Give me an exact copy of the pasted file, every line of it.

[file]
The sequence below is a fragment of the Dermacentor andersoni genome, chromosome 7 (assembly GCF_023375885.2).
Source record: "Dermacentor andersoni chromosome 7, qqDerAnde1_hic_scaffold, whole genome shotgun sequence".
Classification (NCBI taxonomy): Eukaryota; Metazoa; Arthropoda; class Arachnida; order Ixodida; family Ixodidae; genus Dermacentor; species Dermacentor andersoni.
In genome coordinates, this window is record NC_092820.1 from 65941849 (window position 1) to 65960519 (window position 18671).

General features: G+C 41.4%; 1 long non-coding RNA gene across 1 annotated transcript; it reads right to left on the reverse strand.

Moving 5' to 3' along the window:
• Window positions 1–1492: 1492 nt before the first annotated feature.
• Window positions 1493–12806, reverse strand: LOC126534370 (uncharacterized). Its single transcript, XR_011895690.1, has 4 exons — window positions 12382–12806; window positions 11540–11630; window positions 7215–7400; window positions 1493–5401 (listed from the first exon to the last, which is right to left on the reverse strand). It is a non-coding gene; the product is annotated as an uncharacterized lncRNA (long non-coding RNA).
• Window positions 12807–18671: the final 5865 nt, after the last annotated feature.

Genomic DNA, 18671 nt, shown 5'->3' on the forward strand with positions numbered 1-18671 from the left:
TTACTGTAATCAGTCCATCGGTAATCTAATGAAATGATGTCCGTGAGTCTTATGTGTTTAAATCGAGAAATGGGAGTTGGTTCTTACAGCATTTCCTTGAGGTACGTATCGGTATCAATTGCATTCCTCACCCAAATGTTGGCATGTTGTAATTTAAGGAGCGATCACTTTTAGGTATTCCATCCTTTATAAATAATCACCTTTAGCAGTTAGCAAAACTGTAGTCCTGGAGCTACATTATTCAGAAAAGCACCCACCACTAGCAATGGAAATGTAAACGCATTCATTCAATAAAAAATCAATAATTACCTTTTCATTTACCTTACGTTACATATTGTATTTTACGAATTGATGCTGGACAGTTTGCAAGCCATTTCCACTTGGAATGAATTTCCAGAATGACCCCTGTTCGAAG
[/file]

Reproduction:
The sequence below is a fragment of the Dermacentor andersoni genome, chromosome 7 (assembly GCF_023375885.2).
Source record: "Dermacentor andersoni chromosome 7, qqDerAnde1_hic_scaffold, whole genome shotgun sequence".
Classification (NCBI taxonomy): Eukaryota; Metazoa; Arthropoda; class Arachnida; order Ixodida; family Ixodidae; genus Dermacentor; species Dermacentor andersoni.
In genome coordinates, this window is record NC_092820.1 from 65941849 (window position 1) to 65960519 (window position 18671).

General features: G+C 41.4%; 1 long non-coding RNA gene across 1 annotated transcript; it reads right to left on the reverse strand.

Moving 5' to 3' along the window:
• Window positions 1–1492: 1492 nt before the first annotated feature.
• Window positions 1493–12806, reverse strand: LOC126534370 (uncharacterized). Its single transcript, XR_011895690.1, has 4 exons — window positions 12382–12806; window positions 11540–11630; window positions 7215–7400; window positions 1493–5401 (listed from the first exon to the last, which is right to left on the reverse strand). It is a non-coding gene; the product is annotated as an uncharacterized lncRNA (long non-coding RNA).
• Window positions 12807–18671: the final 5865 nt, after the last annotated feature.

Genomic DNA, 18671 nt, shown 5'->3' on the forward strand with positions numbered 1-18671 from the left:
TTACTGTAATCAGTCCATCGGTAATCTAATGAAATGATGTCCGTGAGTCTTATGTGTTTAAATCGAGAAATGGGAGTTGGTTCTTACAGCATTTCCTTGAGGTACGTATCGGTATCAATTGCATTCCTCACCCAAATGTTGGCATGTTGTAATTTAAGGAGCGATCACTTTTAGGTATTCCATCCTTTATAAATAATCACCTTTAGCAGTTAGCAAAACTGTAGTCCTGGAGCTACATTATTCAGAAAAGCACCCACCACTAGCAATGGAAATGTAAACGCATTCATTCAATAAAAAATCAATAATTACCTTTTCATTTACCTTACGTTACATATTGTATTTTACGAATTGATGCTGGACAGTTTGCAAGCCATTTCCACTTGGAATGAATTTCCAGAATGACCCCTGTTCGAAG